Intimacy: The Alchemy Of Fear

What a privilege it is to witness the hearts and minds of the couples I see in my therapy practice. It’s humbling to be in the presence of two people sincerely plumbing the depths of human experience: How to see and be seen, how to understand and be understood, and how to love and be loved? Our hearts are eminently delicate even when they appear calloused and hardened, and so all the more delicate. When I experience two hearts/minds struggling to both give and receive, my heart opens and my humanity is replenished.

Couples therapist Dr. David Schnarch writes, “Intimacy is not for the faint of heart” and yet I also believe that deep intimacy takes courage; courage that always contains fear. Fear is intrinsic to human experience (
and essential to human survival) and is the very expression of our fragile and vulnerable hearts (also the root of our anger and defensiveness). When we acknowledge and accept our vulnerabilities as human beings, tenderness and compassion naturally arise and fear need not confound us. Just being human is a profound experience itself. What a blessing to be reminded of all this through the people who reveal their lives to me every day. --Doug

Why Be In Relationship?

Recently I was meeting with an individual client who was questioning her relationship. We discussed differentiation and how expecting her partner to comfort her in the middle of a tense disagreement was a recipe for her continued disappointment and suffering. (Not because her partner is "bad" or "wrong", but because at those painful moments he's trying his best, just like her, to hang-in there with his pain.) Nodding her understanding, she suddenly blurted out, "Then what's the point? If my boyfriend isn't [behaving like I want him to], why would I want to be in a relationship?"

"I can give you at least two reasons," I replied.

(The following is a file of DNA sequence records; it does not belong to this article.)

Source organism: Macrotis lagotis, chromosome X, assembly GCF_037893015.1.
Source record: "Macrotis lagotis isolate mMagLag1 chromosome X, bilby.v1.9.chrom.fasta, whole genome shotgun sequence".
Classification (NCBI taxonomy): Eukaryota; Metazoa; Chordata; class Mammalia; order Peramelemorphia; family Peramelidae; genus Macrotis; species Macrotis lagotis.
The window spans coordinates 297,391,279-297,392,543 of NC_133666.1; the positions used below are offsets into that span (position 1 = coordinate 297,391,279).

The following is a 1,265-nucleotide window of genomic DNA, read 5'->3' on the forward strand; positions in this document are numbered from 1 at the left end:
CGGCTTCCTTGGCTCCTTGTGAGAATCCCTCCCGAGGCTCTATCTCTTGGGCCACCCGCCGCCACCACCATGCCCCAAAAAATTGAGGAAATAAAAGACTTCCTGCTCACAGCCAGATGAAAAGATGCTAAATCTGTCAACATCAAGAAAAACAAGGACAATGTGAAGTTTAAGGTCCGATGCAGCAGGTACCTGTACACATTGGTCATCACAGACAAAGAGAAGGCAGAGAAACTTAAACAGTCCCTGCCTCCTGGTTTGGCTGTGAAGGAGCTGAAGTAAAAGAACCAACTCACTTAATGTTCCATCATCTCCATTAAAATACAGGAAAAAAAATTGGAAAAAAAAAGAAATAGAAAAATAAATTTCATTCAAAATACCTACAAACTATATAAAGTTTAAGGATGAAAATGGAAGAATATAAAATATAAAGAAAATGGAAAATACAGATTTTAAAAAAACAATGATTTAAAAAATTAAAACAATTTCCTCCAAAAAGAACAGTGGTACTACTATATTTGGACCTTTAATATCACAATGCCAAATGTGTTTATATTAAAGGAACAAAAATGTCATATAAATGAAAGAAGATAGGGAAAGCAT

First, humans are just social animals by nature. We desire closeness because our survival as a species has been historically dependent on it. A particular person’s social interests may take different forms, of course. “Pairing up” is not necessarily for everyone. In general, however, human survival for 200,000 years has depended on emotional bonding and social cooperation. It’s intrinsic to who we are as a species. Without fangs or claws, humans needed close bonding to survive. We can’t
not bond.

Second (and perhaps most interesting to me), intimate relationship is an opportunity to develop your own sense of self. Another way to say this is that being in relationship provides repeated opportunity for deepening psychological maturity. David Schnarch, Ph.D. calls marriage “a people growing machine.” I believe all human growth is tied into relationship.
Your partner provides an unmatched opportunity for you to deeply understand yourself. Being in relationship helps you psychologically develop, stretch, and grow.

So, if you’d like to deepen your understanding of yourself, get into an emotionally bonded relationship. It’s a real education. --Doug

Intimacy Begins with Self-Intimacy

This blog is about deepening intimacy in relationship. By intimacy I mean to say an experience in which people authentically and intentionally reveal themselves; reveal their internal emotional experience of self, their struggles, hopes, and desires. Intimate relationships, I believe, always begin with self-intimacy; this is because, in order to authentically reveal myself to another, I must first reveal myself to me. This is not so obvious as might first appear.

Most of us have aspects of ourselves that we feel uncomfortable with or discouraged about. Because there is stress or emotional pain associated with such aspects, many people cope with that stress by suppressing or repressing thoughts associated with the pain. Depending on the circumstances, coping in these ways can be helpful. However, although these aspects are hidden from conscious awareness, they are still expressed through a person’s behavior. Unconscious expression of hidden emotion can lead to behaviors that cause people added pain.

The first step toward healing pain of any kind is acknowledging and accepting that pain within yourself; that’s self-intimacy. In time this may lead to deeper awareness of hidden emotion that gets expressed unconsciously (sometimes called ‘sideways behavior’). From this place of awareness you may more confidently reveal your internal experiences to your mate or partner. Another word for this is transparency. When we cultivate intimacy with ourselves and with others we become more transparent and more accepting of ourselves.

Here’s the takeaway: Intimacy is cultivated through revealing your internal emotions to others. If you would like to deepen emotional intimacy with someone start by deepening your awareness of your own internal process: your likes and dislikes, your fears and your joys. Examine more closely what it’s like being you in all aspects of living your life. No doubt that examination will be a mix of appreciation and discomfort; and with practice you can accept the fullness of your life (both the pain and the joy) and more confidently reveal yourself to others. --Doug